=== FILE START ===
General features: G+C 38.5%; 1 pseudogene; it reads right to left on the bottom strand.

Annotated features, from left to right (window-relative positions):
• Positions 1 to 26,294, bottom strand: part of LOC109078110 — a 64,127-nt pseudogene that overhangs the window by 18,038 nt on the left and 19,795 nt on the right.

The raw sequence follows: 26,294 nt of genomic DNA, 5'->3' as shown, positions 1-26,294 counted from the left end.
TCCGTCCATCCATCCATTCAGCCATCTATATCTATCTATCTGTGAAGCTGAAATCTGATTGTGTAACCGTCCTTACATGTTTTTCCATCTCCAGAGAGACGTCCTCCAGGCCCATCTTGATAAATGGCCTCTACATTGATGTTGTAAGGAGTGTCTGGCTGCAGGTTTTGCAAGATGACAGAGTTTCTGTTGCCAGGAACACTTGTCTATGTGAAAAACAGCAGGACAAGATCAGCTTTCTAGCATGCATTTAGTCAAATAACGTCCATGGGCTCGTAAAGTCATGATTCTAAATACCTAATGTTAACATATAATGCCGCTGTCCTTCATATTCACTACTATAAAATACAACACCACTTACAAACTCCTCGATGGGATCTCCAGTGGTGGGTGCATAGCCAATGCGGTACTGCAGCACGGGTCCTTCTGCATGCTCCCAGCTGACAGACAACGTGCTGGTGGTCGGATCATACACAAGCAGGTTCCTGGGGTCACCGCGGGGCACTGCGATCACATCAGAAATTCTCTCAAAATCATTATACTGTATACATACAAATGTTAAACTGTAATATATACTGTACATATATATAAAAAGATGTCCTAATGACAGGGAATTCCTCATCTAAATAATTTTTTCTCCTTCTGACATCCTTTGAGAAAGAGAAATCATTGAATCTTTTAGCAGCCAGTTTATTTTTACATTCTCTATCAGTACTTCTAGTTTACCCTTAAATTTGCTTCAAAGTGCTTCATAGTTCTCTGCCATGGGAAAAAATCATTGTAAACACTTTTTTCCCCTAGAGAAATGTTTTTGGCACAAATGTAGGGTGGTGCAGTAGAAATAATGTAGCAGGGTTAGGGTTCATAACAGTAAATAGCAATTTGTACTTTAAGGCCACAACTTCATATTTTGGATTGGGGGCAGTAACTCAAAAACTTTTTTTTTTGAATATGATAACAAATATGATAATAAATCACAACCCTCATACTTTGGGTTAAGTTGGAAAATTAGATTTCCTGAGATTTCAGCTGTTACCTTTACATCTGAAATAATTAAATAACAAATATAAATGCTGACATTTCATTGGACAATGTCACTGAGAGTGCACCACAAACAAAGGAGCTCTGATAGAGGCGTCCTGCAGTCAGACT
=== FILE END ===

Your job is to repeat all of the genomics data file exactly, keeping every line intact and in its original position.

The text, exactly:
General features: G+C 38.5%; 1 pseudogene; it reads right to left on the bottom strand.

Annotated features, from left to right (window-relative positions):
• Positions 1 to 26,294, bottom strand: part of LOC109078110 — a 64,127-nt pseudogene that overhangs the window by 18,038 nt on the left and 19,795 nt on the right.

The raw sequence follows: 26,294 nt of genomic DNA, 5'->3' as shown, positions 1-26,294 counted from the left end.
TCCGTCCATCCATCCATTCAGCCATCTATATCTATCTATCTGTGAAGCTGAAATCTGATTGTGTAACCGTCCTTACATGTTTTTCCATCTCCAGAGAGACGTCCTCCAGGCCCATCTTGATAAATGGCCTCTACATTGATGTTGTAAGGAGTGTCTGGCTGCAGGTTTTGCAAGATGACAGAGTTTCTGTTGCCAGGAACACTTGTCTATGTGAAAAACAGCAGGACAAGATCAGCTTTCTAGCATGCATTTAGTCAAATAACGTCCATGGGCTCGTAAAGTCATGATTCTAAATACCTAATGTTAACATATAATGCCGCTGTCCTTCATATTCACTACTATAAAATACAACACCACTTACAAACTCCTCGATGGGATCTCCAGTGGTGGGTGCATAGCCAATGCGGTACTGCAGCACGGGTCCTTCTGCATGCTCCCAGCTGACAGACAACGTGCTGGTGGTCGGATCATACACAAGCAGGTTCCTGGGGTCACCGCGGGGCACTGCGATCACATCAGAAATTCTCTCAAAATCATTATACTGTATACATACAAATGTTAAACTGTAATATATACTGTACATATATATAAAAAGATGTCCTAATGACAGGGAATTCCTCATCTAAATAATTTTTTCTCCTTCTGACATCCTTTGAGAAAGAGAAATCATTGAATCTTTTAGCAGCCAGTTTATTTTTACATTCTCTATCAGTACTTCTAGTTTACCCTTAAATTTGCTTCAAAGTGCTTCATAGTTCTCTGCCATGGGAAAAAATCATTGTAAACACTTTTTTCCCCTAGAGAAATGTTTTTGGCACAAATGTAGGGTGGTGCAGTAGAAATAATGTAGCAGGGTTAGGGTTCATAACAGTAAATAGCAATTTGTACTTTAAGGCCACAACTTCATATTTTGGATTGGGGGCAGTAACTCAAAAACTTTTTTTTTTGAATATGATAACAAATATGATAATAAATCACAACCCTCATACTTTGGGTTAAGTTGGAAAATTAGATTTCCTGAGATTTCAGCTGTTACCTTTACATCTGAAATAATTAAATAACAAATATAAATGCTGACATTTCATTGGACAATGTCACTGAGAGTGCACCACAAACAAAGGAGCTCTGATAGAGGCGTCCTGCAGTCAGACT